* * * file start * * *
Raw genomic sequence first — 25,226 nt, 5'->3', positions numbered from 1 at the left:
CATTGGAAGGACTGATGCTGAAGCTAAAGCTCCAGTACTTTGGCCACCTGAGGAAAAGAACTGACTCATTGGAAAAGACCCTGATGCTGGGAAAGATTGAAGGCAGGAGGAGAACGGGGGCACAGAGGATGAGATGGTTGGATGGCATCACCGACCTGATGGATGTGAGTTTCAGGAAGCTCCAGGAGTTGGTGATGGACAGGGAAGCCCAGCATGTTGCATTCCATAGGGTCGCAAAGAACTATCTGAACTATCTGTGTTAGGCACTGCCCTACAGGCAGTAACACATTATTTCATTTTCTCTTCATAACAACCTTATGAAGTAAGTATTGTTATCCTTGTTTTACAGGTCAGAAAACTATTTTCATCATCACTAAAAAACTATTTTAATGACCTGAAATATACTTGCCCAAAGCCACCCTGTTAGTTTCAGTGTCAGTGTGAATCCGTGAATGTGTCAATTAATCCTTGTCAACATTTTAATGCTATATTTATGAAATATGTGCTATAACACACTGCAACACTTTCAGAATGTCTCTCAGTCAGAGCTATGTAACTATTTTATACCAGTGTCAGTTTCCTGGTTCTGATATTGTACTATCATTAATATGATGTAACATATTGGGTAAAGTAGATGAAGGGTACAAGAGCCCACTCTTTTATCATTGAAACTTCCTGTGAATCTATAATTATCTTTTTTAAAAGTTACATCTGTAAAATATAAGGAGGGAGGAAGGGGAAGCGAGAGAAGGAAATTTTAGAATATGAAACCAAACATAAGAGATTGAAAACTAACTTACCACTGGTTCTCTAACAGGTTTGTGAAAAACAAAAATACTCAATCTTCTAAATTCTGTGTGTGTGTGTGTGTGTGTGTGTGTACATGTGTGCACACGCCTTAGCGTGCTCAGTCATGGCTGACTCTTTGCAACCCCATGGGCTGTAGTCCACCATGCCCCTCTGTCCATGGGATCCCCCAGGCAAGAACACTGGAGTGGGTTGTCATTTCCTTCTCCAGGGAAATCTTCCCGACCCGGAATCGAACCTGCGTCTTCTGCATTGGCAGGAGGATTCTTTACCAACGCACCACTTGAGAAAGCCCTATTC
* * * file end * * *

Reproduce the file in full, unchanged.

Raw genomic sequence first — 25,226 nt, 5'->3', positions numbered from 1 at the left:
CATTGGAAGGACTGATGCTGAAGCTAAAGCTCCAGTACTTTGGCCACCTGAGGAAAAGAACTGACTCATTGGAAAAGACCCTGATGCTGGGAAAGATTGAAGGCAGGAGGAGAACGGGGGCACAGAGGATGAGATGGTTGGATGGCATCACCGACCTGATGGATGTGAGTTTCAGGAAGCTCCAGGAGTTGGTGATGGACAGGGAAGCCCAGCATGTTGCATTCCATAGGGTCGCAAAGAACTATCTGAACTATCTGTGTTAGGCACTGCCCTACAGGCAGTAACACATTATTTCATTTTCTCTTCATAACAACCTTATGAAGTAAGTATTGTTATCCTTGTTTTACAGGTCAGAAAACTATTTTCATCATCACTAAAAAACTATTTTAATGACCTGAAATATACTTGCCCAAAGCCACCCTGTTAGTTTCAGTGTCAGTGTGAATCCGTGAATGTGTCAATTAATCCTTGTCAACATTTTAATGCTATATTTATGAAATATGTGCTATAACACACTGCAACACTTTCAGAATGTCTCTCAGTCAGAGCTATGTAACTATTTTATACCAGTGTCAGTTTCCTGGTTCTGATATTGTACTATCATTAATATGATGTAACATATTGGGTAAAGTAGATGAAGGGTACAAGAGCCCACTCTTTTATCATTGAAACTTCCTGTGAATCTATAATTATCTTTTTTAAAAGTTACATCTGTAAAATATAAGGAGGGAGGAAGGGGAAGCGAGAGAAGGAAATTTTAGAATATGAAACCAAACATAAGAGATTGAAAACTAACTTACCACTGGTTCTCTAACAGGTTTGTGAAAAACAAAAATACTCAATCTTCTAAATTCTGTGTGTGTGTGTGTGTGTGTGTGTGTACATGTGTGCACACGCCTTAGCGTGCTCAGTCATGGCTGACTCTTTGCAACCCCATGGGCTGTAGTCCACCATGCCCCTCTGTCCATGGGATCCCCCAGGCAAGAACACTGGAGTGGGTTGTCATTTCCTTCTCCAGGGAAATCTTCCCGACCCGGAATCGAACCTGCGTCTTCTGCATTGGCAGGAGGATTCTTTACCAACGCACCACTTGAGAAAGCCCTATTC